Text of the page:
At 7 o'clock on the morning on April 4, 1968, Apollo 6 thundered off the launch pad. Everything looked perfect until the rocket started vibrating in flight so hard it was almost bouncing up and down. The so-called pogo effect (it's almost like the rocket is bouncing on a pogo stick) increased g-forces in the spacecraft and shook the rocket's frame so hard that loose structural panels on the lunar module adapter section fell off. The irregular launch also destroyed the flight path, leaving the spacecraft in a highly elliptical orbit rather than the planned circular one. Luckily Apollo 6 was unmanned, but the problem was bigger than one mission. NASA had spent years solving the pogo problem only to see it return, this time threatening manned lunar missions.
Pluto's shown us its heart, and its potential for vast liquid water ocean habitats so far from the Sun — on a cosmic body we demoted, no less — is mind-boggling in itself. To add to the "holy wow" of what Pluto can tell us, scientists now have reason to believe that the dwarf planet's ocean is incredibly deep.
There may soon be a field guide to the microbes of the International Space Station. NASA announced on September 21 that it is seeking research proposals to investigate tiny creatures ferried from Earth on the bodies of the more than 200 astronauts who have visited the space station.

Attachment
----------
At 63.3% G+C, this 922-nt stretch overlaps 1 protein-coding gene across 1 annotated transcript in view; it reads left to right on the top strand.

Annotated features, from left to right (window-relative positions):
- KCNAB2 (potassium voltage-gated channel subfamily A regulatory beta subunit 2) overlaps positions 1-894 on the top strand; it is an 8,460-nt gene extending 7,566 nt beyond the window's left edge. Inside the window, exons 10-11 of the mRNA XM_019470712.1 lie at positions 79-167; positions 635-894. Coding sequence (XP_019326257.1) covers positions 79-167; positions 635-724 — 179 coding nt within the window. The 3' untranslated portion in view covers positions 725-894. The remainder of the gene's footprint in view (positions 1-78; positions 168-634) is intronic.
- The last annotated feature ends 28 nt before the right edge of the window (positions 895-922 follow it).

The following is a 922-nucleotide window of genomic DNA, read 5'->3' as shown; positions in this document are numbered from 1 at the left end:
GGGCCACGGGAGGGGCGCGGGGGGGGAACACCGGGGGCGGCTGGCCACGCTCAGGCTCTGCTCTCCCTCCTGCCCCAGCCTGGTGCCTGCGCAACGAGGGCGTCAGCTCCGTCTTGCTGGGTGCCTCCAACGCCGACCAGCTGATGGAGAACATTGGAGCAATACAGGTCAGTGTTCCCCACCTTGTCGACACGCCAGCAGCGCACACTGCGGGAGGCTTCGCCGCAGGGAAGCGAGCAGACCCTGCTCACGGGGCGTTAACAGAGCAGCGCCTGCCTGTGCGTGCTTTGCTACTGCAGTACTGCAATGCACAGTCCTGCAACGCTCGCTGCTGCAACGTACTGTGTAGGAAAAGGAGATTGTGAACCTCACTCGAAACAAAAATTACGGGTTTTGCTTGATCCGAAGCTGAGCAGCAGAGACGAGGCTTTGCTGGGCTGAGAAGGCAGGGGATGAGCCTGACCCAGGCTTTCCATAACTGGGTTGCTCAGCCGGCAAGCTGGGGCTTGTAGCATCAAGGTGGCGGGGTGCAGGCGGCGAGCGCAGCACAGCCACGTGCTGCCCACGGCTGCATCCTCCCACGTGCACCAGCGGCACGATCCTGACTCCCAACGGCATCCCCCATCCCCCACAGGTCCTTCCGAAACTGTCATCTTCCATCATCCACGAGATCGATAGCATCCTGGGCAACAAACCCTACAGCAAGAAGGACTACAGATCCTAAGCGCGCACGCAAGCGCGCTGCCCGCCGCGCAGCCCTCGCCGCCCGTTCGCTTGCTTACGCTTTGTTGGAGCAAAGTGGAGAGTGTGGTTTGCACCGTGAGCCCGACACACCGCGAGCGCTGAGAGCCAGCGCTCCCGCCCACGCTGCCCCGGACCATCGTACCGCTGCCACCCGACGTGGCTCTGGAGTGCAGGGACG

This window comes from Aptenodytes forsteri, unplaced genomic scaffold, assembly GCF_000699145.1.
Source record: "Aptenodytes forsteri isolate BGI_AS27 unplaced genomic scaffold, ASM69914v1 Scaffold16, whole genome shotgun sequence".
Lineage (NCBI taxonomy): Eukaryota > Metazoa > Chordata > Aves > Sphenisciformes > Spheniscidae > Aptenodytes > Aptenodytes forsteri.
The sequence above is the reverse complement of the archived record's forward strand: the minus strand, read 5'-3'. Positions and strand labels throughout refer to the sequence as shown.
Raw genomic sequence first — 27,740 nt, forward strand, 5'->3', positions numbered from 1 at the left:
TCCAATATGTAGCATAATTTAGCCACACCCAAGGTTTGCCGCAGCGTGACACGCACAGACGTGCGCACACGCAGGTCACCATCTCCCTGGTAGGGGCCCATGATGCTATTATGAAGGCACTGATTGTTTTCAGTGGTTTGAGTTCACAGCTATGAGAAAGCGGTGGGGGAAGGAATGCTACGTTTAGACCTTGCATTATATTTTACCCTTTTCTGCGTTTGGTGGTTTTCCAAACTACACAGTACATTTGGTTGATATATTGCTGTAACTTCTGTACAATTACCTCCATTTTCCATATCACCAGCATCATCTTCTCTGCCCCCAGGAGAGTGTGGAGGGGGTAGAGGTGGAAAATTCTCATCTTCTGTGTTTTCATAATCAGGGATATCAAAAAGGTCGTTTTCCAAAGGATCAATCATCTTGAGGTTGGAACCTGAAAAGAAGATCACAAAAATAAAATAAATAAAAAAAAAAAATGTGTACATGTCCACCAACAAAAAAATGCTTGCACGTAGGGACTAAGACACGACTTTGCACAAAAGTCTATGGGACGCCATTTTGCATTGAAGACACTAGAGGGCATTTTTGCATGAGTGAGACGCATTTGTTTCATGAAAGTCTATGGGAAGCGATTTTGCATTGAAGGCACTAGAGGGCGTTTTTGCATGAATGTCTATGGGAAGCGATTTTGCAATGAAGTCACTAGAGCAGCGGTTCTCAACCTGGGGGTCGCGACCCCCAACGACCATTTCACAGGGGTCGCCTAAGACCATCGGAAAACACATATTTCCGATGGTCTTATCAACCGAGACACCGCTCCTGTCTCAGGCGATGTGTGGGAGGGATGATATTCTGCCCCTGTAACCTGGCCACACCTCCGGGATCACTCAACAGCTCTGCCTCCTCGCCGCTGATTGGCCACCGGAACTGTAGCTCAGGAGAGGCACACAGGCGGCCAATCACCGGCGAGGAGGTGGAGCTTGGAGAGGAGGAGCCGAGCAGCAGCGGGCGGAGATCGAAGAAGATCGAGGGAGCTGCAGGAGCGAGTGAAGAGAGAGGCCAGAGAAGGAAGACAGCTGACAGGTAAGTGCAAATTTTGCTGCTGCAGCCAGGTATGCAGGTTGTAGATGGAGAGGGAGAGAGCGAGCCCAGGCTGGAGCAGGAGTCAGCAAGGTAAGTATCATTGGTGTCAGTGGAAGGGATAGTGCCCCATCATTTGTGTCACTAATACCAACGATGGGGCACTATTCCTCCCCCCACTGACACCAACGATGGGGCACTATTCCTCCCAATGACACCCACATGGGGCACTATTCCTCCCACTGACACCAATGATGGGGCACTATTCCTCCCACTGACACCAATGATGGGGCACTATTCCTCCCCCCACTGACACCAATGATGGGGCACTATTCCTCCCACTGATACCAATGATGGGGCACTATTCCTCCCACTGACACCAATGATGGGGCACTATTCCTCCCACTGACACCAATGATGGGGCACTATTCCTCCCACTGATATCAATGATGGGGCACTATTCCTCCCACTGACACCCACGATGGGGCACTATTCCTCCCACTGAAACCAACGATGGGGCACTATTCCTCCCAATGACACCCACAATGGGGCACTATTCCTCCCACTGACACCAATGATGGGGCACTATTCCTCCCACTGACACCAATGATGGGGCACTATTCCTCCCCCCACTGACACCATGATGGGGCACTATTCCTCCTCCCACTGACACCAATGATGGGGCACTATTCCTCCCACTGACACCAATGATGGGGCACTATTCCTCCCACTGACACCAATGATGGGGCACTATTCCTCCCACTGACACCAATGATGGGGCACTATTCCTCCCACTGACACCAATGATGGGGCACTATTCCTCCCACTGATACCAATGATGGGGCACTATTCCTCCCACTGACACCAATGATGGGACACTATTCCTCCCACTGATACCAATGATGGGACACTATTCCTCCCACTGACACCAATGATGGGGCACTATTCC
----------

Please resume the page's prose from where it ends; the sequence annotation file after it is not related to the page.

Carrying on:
On June 16, 1968, Joe Kerwin, Vance Brand, and Joe Engle climbed into and were sealed inside their Apollo command module. Over the next seven days they lived off their onboard systems and consumables as they slowly rotated to ensure even heating across the spacecraft's skin. They emerged seven days later bearded and tired but happy. Their mission had been, by and large, successful, though they hadn't left the Earth. The crew of 2TV-1 had “flown” their mission in a massive vacuum chamber.
SpaceX is grounded after a Falcon 9 rocket caught fire on the launch pad on September 1. Yet despite the fact that CEO Elon Musk has called the explosion “the most difficult and complex failure we have ever had in 14 years,” SpaceX president Gwynne Shotwell expects the company might resume launching rockets in November.